Or maybe you think of eggs. We had an Easter egg hunt here at the church last week. Some of your kids, my kids, were there. Others took part. Maybe some of you will have an Easter egg hunt this afternoon. I loved the Easter egg hunt when I was a kid. It wasn’t so much about the candy, that was fun, but it was a cutthroat competition [laughter] and we would have people gathering at my, my parents’ house and the brothers and sisters and cousins. And you had staggered starts for this contest based upon your age, so as you got older, you had to give some of the younger kids a little bit of a handicap. They had to go 30 seconds, 60 seconds, 2 minutes ahead of time, and you just see them sort of meandering around and hoping they don’t see where all the eggs are, and you’re elbowing your way, the true spirit of the holiday, elbowing your way up to the front to go. Because then you, you’ve counted up how many eggs you had found and I’ll just have you know, I often, often won that. [laughter] And even with my kids now, I sort of want to just help them now. “You get up to the very front here, you get to the very front.” I may or may not have asked our childcare workers where they were hiding some of the Easter eggs. [laughter]

And now we get older, and maybe it’s for kids or grandkids, or maybe it’s the opportunity to get a new coat or a new dress or a new hat, or just to enjoy spring weather just in time for Easter or to think about the meal that you’re going to eat this afternoon, or the friends or family that you’re going to see. The real fun is a big spring party.

And so we know the right answer. Easter has something to do with Jesus’ death and resurrection. But, for many of us, whether or not that happened, if we could get dressed up and have some nice weather and have a meal and have some little kids to hunt some Easter eggs, it would be a great day.

So we need to ask the question: What is Easter really about? It’s about God, we know that. Christianity is about God, church is about God, the Bible is about God, so that’s a safe answer: Easter is about God.

What in particular? Notice four things in this benediction. I want you to see, as I answer four questions from this blessing. Just two verses. Four questions, which will help us understand Easter.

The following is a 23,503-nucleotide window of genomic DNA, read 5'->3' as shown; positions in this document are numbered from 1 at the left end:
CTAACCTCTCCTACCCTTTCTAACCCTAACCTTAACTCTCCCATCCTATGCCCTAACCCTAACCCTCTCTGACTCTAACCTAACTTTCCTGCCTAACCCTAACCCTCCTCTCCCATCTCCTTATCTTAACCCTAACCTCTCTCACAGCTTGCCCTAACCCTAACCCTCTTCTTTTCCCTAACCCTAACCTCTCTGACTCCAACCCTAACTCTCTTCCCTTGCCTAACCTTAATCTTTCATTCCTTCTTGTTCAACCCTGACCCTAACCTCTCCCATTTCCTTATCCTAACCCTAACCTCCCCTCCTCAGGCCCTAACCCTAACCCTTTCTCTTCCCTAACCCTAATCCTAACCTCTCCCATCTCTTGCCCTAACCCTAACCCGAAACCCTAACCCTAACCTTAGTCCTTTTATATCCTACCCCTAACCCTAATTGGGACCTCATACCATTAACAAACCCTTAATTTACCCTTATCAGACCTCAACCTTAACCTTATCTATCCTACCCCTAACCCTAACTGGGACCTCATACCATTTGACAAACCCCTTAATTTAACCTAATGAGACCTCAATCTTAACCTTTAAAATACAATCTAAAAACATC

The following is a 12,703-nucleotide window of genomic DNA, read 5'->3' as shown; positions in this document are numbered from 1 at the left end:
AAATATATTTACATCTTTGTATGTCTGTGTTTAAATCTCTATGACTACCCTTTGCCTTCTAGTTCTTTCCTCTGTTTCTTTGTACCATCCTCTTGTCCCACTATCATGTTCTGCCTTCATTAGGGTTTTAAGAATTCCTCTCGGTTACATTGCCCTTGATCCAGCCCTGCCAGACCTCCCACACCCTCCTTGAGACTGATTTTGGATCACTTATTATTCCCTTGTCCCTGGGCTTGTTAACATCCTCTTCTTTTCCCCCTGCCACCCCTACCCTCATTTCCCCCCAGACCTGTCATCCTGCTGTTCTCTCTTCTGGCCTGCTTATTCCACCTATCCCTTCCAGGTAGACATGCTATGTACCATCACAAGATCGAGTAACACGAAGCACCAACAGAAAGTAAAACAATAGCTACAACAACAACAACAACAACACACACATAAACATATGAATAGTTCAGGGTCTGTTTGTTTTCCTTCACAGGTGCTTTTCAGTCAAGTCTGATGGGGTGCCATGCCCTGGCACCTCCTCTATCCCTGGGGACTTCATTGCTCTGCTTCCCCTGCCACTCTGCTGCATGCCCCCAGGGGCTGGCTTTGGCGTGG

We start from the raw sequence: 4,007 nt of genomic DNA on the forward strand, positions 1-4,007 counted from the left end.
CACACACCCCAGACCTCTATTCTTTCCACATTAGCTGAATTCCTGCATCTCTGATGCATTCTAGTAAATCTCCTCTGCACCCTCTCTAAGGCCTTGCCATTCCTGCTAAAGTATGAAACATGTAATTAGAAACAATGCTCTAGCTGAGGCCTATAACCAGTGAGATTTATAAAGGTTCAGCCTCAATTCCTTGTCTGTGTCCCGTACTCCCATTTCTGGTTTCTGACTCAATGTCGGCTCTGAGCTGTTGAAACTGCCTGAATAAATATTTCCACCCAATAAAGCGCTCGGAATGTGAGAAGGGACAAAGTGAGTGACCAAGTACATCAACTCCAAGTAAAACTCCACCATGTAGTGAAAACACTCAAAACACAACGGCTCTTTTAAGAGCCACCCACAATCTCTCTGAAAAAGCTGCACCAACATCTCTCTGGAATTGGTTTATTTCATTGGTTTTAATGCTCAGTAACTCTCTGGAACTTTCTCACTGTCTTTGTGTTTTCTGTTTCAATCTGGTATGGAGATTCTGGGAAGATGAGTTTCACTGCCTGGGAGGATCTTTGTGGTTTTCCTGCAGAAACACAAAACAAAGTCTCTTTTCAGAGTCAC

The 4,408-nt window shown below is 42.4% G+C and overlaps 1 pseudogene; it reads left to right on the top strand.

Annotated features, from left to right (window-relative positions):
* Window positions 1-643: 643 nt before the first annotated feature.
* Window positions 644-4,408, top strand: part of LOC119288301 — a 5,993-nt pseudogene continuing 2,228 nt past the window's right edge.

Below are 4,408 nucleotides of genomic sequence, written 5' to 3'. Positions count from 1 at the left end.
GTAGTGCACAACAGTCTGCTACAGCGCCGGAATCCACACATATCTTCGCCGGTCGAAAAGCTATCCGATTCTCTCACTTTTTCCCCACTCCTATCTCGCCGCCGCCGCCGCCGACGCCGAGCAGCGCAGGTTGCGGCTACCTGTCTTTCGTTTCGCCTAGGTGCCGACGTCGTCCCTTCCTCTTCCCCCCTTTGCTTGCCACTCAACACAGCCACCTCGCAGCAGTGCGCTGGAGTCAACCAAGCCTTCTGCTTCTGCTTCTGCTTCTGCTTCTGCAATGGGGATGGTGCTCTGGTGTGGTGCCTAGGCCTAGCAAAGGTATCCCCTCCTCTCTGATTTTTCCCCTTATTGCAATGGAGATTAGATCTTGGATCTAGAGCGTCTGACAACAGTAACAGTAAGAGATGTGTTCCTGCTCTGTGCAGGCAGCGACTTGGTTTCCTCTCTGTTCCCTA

Who is God? What did He do? How did He do it? And why did He do what He did?

Four questions: Who? What? How? And why?

So first, who is God? You see it in verse 20, He’s given a title. He’s called the God of peace. Now, we know this is not the only thing we can say about God. He is holy, holy, holy. 1 John 4, God is love. Elsewhere God is spirit. God is light. A chapter previous in Hebrews 12 we read God is a consuming fire. So there’s many things we can say, many different titles and descriptions we can give to God. But here’s one of them, and it’s fitting for this text: He is the God of peace.

You may not know, but if you read the book of Hebrews, you would understand that the Christians here were facing opposition. They were facing persecution for their faith. And that’s why chapter 10 speaks about receiving with joy even when you have the plundering of your property because you believe that you have a better possession and an abiding one. They were facing imprisonment. In chapter 11 it will recount some of the heroes of the faith, some of whom had been sawn in two, some of whom have been thrown to the lions, who have been drowned. So they’re facing this opposition, so they need to know there is a God of peace because their world doesn’t seem very peaceful. And even more than that, they were struggling to understand not just peace out there, but peace within themselves. These are Jewish Christians. Hebrews. And they’re wrestling with how do we understand what has happened to this whole system of faith that we thought we understood, because for a millennia they sort of had it hardwired: We have animals, we have sacrifices, we have a certain clan and a tribe and there’s priests and they wear certain clothes, and then they sacrifice certain animals on certain days and those atone for our sins. And now with Jesus, where’s the tabernacle? Where’s the temple? Where’s the high priest? Where’s the animals? What’s going on? How can we know our sins are forgiven? How can we have peace with God?